Should You Get Disability Insurance?
The best time to get disability insurance? Before you need it.(FOTOLIA)Chronic pain, cancer treatment, severe depression—these are just a few of the virtually countless reasons you may not be able to show up to work for a significant period of time. Consider this statistic: A 20-year-old has a 30% chance of becoming disabled by the time he or she reaches retirement age. Needless to say, the financial consequences of a disability can be devastating. In 2001, more than one-fifth of bankruptcies in the United States occurred because the debtors (or their spouses) lost at least two weeks of income due to injury or illness.
While government programs such as Social Security provide disability benefits, the eligibility requirements are strict: Your disability must be expected to last for at least a year and the government must conclude that you are incapable of any gainful employment. Also, the benefits may fall well short of your lost income. A 40-year-old making $60,000 a year, for instance, can only expect about $1,700 a month from Social Security in the event of disability.
There is another way to guard against the worst-case scenario. Disability insurance can provide some financial security—and peace of mind—if youre unable to provide it yourself.
What is disability insurance?
Disability insurance, also known as disability income insurance, replaces a portion of your income—typically between 50% and 70%—if you are no longer able to work due to sickness or injury. (No insurer will agree to replace all of your predisability income, the rationale being that you would have little incentive to return to work.)"Your ability to earn an income is likely to be your largest financial asset," says Marvin Feldman, president and CEO of the Life and Health Insurance Foundation for Education in Arlington, Va. "It's worth protecting."
When do you need disability insurance?
The short answer: right now. "You want to buy it when you don't need it at all," says Larry Saffer, a registered financial planner and insurance agent in Plantation, Fla. If you wait until you are actually ill, you may be uninsurable. And policies are most affordable when you are young and healthy. Saffer recalls the case of a 34-year-old teacher who, at his recommendation, purchased a disability policy through the school where she worked. She nearly forgot that she had the coverage, since it cost just a few dollars out of each paycheck. But then a medical mistake during a routine outpatient procedure led to emergency colostomy surgery, eight days in the hospital, and several more operations to correct the error. She had to use a colostomy bag for more than a year and was unable to return to the classroom for close to two. Her disability insurance kept part of her salary coming in through it all. "She thought it was a waste of money initially," Saffer says. "But when she needed it, it was there."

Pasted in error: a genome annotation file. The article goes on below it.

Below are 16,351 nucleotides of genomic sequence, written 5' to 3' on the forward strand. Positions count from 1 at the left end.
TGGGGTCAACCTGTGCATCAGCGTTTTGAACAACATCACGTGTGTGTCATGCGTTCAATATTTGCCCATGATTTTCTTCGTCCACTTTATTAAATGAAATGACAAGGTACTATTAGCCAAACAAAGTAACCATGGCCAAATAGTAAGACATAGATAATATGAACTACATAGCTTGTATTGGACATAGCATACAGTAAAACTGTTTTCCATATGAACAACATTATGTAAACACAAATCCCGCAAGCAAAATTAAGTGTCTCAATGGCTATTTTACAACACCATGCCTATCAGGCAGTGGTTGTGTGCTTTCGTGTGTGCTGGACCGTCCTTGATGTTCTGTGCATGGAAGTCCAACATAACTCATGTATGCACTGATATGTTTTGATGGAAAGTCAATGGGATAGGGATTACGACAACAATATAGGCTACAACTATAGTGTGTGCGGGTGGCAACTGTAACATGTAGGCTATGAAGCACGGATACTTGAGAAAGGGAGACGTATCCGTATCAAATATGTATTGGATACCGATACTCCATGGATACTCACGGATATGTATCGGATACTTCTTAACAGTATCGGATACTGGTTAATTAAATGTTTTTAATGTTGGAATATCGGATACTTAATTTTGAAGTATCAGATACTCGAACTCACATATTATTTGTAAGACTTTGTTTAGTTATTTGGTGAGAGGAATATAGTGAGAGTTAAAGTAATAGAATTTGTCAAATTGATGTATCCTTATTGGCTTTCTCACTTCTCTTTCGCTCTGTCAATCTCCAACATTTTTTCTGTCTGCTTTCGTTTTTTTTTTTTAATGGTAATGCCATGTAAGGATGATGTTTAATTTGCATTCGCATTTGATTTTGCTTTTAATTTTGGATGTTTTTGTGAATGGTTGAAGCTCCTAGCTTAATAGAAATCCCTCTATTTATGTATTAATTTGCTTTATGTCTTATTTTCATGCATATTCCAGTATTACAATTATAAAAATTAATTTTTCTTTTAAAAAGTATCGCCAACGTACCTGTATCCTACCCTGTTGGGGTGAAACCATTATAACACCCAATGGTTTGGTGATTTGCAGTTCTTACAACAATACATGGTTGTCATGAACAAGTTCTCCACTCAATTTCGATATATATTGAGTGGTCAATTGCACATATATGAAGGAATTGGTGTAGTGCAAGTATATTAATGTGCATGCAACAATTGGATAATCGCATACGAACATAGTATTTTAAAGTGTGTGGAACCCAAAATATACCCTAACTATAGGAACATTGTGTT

Next Page: What kind of policy should you look for? [ pagebreak ]There are two main types of policies: noncancelable, in which both the premium and the benefits remain unchanged over the life of the policy; and guaranteed renewable, a substantially cheaper option with fixed benefits that allows the insurer to increase the premiums in some cases. The average annual premium for noncancelable policies is around $1,700, according to a 2006 Wall Street Journal report. For guaranteed renewable policies, its just over $500.
Every policy varies in its definition of what constitutes a disability, and when the benefits will begin. Some policies may limit coverage for mental health problems, for instance, while others might require that you be unable to perform any job, not just the occupation you were in when you became disabled. Depending on the premium, the waiting period before the payments start can range from 30 days to 6 months or more. Make sure your policy is broad enough for your needs.
Where can I get disability insurance?
Most employers offer some form of short-term sick leave or workers compensation, but many companies (especially larger ones) also offer long-term disability insurance through group health plans. This approach has its limitations, however. Employer-sponsored insurance typically is not portable (that is, you cant take it with you if you leave your job). Also, if your company pays the premiums, you will owe income tax on any benefits you receive.
The alternative is to purchase a policy through a private insurer. Coverage you buy on your own tends to be more flexible and usually covers a wider range of illnesses. If you do have access to an employer plan, but it is not comprehensive enough, you can also use a private policy to fill in the gaps. Expect to pay 2% to 3% of your annual income for private disability insurance.
While disability insurance is almost always a good idea, its important to be prudent when shopping for a policy. As with any insurance policy, scrutinize the fine print concerning benefits and waiting periods. In these troubled economic times, its also especially important to research the insurer and determine whether the company is financially healthy and has a track record of honoring claims. Experts recommend consulting credit rating services such as Moodys and Standard & Poors for financial information, and state insurance departments to investigate complaints and regulatory actions. In recent years, instances of insurers denying disability claims or discontinuing benefits have led to numerous well-publicized appeals and lawsuits.